Your Opinion Could Get Me Fired

A few weeks ago, I wrote a post that explored the subject of how I take criticism, but also treaded—ever-so-lightly—on how I give it. I didn’t get very far. The post ended with how I might view and critique my creative writing students’ manuscripts and it felt, well, uncomfortable to say the least. “What do you think?” I asked Josh. He shrugged. I read each sentence over repeatedly, just to make sure I wasn’t saying anything that might be taken the wrong way. Landing on a title that wasn’t completely inappropriate proved to be a challenge, too.

As a community college professor, it’s 100% in my best interest to scrutinize every public phrase I write that is associated with my job, which is one reason why I don’t really write about it (the other is because no one wants to read about what college professors do except maybe other college professors). I’ve seen the fallout. Remember that Bucks County high school English teacher who called her students “dunderheads” and “lazy whiners” on her blog? Well she was fired for it. Seems like a minor indiscretion to me, though her blog upset many parents (how dare a teacher think those unkind thoughts about their children?). I can’t help but think it sounds pretty normal for a high school English teacher to become frustrated with her students now and then. Blogging those thoughts off your chest? Probably not the smartest way to vent in the media age, but it’s a shame she lost her job. And as a mom and a wife, I would think twice before posting something that could harm or embarrass my kid or my husband. My story doesn’t need to be their problem. I love my job. I love my family. I’d be super bummed if an offhand comment ruined my life as I now know it.

I feel strongly, though, that we should be able to tell our own stories, even if some take offense, even if these stories might hurt other peoples’ feelings, even if our own truth does not square with someone else’s who might have even played a role in the experience. It can come at a cost, though. It’s up to the writer to decide if the risk is worth the perceived reward of getting the story out there. But not me. Sharing my mad love of coffee and complaining about winter are pretty low stakes. I can’t imagine I’ll be any more forthcoming in the future because frankly, I’m too afraid. A tell-all memoir is probably not in my future.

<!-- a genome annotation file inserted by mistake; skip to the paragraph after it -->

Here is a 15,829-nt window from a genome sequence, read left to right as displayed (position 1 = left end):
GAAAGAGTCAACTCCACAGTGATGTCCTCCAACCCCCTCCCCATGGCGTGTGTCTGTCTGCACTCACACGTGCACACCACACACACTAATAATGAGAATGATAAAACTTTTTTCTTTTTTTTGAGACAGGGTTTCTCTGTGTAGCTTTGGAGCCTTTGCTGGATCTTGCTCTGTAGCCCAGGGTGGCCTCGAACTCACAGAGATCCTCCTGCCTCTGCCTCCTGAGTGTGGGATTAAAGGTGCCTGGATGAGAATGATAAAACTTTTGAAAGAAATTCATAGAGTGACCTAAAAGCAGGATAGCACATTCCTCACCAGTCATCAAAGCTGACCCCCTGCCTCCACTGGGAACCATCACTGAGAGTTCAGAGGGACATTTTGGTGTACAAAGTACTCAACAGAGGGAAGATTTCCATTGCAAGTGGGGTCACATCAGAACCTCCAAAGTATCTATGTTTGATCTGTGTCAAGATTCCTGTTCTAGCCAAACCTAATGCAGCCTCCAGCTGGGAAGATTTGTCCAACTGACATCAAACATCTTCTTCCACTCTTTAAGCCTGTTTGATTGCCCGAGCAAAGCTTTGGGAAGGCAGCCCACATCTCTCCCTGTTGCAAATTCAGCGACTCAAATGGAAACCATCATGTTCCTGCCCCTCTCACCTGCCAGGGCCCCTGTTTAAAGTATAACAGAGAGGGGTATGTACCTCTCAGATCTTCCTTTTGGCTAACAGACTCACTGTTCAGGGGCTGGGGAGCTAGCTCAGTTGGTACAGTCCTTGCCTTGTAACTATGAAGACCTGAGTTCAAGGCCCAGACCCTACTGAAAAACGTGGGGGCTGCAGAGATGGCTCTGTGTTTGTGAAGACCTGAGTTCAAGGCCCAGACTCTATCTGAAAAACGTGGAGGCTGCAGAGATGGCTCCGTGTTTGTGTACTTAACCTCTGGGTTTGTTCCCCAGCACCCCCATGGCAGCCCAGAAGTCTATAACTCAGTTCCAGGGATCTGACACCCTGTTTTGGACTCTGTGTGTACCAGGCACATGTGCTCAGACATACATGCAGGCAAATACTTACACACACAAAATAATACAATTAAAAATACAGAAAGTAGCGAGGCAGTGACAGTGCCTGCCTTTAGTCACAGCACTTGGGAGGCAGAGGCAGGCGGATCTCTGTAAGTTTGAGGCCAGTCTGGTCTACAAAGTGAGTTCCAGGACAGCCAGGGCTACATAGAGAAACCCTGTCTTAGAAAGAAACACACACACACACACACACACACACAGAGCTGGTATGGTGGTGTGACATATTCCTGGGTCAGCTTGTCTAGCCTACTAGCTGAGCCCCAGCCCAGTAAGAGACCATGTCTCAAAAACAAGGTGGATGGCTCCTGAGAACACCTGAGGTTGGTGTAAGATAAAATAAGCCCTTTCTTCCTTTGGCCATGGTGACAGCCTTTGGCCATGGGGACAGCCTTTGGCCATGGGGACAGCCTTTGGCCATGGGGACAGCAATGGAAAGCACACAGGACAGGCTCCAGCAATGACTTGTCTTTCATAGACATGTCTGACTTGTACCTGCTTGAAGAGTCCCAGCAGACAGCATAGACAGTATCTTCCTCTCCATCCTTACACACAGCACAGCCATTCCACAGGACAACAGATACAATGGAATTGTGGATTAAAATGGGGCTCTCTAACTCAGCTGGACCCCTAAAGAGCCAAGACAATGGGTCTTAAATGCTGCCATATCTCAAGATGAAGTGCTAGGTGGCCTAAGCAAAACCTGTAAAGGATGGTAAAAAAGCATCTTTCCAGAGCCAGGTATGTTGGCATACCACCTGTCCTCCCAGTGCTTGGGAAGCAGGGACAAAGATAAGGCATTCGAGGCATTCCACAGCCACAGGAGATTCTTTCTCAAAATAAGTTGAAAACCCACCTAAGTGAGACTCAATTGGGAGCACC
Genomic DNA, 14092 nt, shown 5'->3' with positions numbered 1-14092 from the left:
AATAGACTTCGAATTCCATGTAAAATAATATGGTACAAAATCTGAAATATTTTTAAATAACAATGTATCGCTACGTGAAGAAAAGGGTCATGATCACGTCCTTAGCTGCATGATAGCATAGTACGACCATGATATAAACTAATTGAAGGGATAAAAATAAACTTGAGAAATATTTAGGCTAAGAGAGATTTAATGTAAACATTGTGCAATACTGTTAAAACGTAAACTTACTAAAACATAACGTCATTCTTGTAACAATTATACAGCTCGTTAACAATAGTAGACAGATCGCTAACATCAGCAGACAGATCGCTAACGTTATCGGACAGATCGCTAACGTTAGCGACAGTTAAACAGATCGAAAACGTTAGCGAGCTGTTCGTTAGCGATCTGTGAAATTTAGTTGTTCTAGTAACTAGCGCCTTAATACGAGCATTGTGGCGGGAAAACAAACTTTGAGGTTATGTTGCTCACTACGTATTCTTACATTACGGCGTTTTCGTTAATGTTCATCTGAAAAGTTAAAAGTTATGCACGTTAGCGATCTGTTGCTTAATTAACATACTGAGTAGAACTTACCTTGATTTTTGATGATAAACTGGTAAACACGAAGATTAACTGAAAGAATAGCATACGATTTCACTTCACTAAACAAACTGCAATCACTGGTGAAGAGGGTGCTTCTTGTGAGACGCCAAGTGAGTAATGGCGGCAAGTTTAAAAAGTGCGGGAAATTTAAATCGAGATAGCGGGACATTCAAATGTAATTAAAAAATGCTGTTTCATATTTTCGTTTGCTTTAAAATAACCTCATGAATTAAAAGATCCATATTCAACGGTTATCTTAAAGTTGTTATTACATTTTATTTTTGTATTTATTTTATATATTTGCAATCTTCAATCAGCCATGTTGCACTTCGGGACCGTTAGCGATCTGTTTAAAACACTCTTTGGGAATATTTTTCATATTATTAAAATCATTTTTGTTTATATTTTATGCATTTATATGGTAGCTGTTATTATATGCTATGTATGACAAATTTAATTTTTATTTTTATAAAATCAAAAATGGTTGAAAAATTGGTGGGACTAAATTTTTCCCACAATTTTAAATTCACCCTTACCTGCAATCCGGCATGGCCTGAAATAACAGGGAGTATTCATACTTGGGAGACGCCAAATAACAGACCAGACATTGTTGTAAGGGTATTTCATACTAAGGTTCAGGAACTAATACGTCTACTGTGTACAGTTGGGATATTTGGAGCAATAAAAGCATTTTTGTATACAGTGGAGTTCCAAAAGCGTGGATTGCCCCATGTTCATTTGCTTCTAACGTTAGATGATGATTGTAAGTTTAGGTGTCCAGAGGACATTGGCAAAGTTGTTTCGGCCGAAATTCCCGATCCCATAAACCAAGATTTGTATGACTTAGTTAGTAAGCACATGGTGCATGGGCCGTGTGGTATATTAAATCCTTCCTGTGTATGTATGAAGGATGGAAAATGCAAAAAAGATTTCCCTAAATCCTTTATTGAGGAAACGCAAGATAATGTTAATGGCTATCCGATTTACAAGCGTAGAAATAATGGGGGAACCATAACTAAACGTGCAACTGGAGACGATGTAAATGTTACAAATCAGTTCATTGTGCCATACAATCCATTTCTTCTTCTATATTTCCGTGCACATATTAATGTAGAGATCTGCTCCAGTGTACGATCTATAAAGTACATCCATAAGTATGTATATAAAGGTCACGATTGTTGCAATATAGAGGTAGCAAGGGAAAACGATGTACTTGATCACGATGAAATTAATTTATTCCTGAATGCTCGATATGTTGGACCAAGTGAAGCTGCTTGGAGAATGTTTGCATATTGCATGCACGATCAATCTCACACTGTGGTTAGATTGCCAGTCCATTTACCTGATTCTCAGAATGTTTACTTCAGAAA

Me, Myself, and I…and the House and the Girl and the Dog

Josh has been away on a work trip, so I’ve been a single parent for the week. I admire anyone who can do this successfully on their own and know many who make it look easy. It’s not. The number of plates I had to spin this week saw a significant jump in numbers. Getting Virginia to school on time, walking the dog, dealing with trash day, keeping VA busy during a holiday and a snow day, cooking, cleaning, grocery shopping, shoveling snow, holding down a job—seriously, there are just not enough hours in the day when you’re doing it all on your own. But it’s been OK. I didn’t burn the house down, my dog didn’t starve or anything, but I did notice a few unexpected changes.

Our eating habits immediately changed. Josh is a three squares a day guy. And he likes a complete dinner with a main, side, and salad. Virginia is more ambivalent about complete meals, and you know what? With the pressure off, so was I. I haven’t quite gone back to the days when chips and salsa stepped in as a just-fine dinner, but if VA wanted 3 servings of matzo ball soup for dinner, another serving the next morning for breakfast and one more for lunch, and the last of it for after-school snack, I’m gonna say “sure, why not?”

I could find no good reason to shave my legs. None. Josh is away and it’s February in Pennsylvania.

I’m not on light patrol all day long. Josh tends to leave the lights on during the day and sometimes at night. He just doesn’t notice and forgets—it’s a quirk. And it’s not a big deal—to him—but I do find myself roaming around the house periodically during the day turning lights off. This week, it’s simple: the lights are off during the day and after we go to bed at night. No roaming. Josh tells me I have my own personality quirks too. Apparently I load the dishwasher totally wrong. But you know what? I’ve been loading it just the way I like all week.

The three of us left behind are certainly cozy around here. I think with Josh away for the week, Virginia and I, and even Jazz, too, can feel the emptiness in the house acutely, so we stay close. None of us want more alone time. I find I’m more eager for her to return from school, so I can make her a snack and hear all about her day. I happily help her with her homework and she lets me. The best way to watch TV/read/do homework? It’s when VA, the dog, and I are all piled on the couch. That goes for sleeping too—best way to sleep is when VA, Jazzy, and I are all snug in the bed.

Although I feel good about how the week went and thankful disaster didn’t strike as an unfortunate result of my neglect, I’m anxious for Josh to return. He brings balance to our little household, and frankly, my legs could use a shave.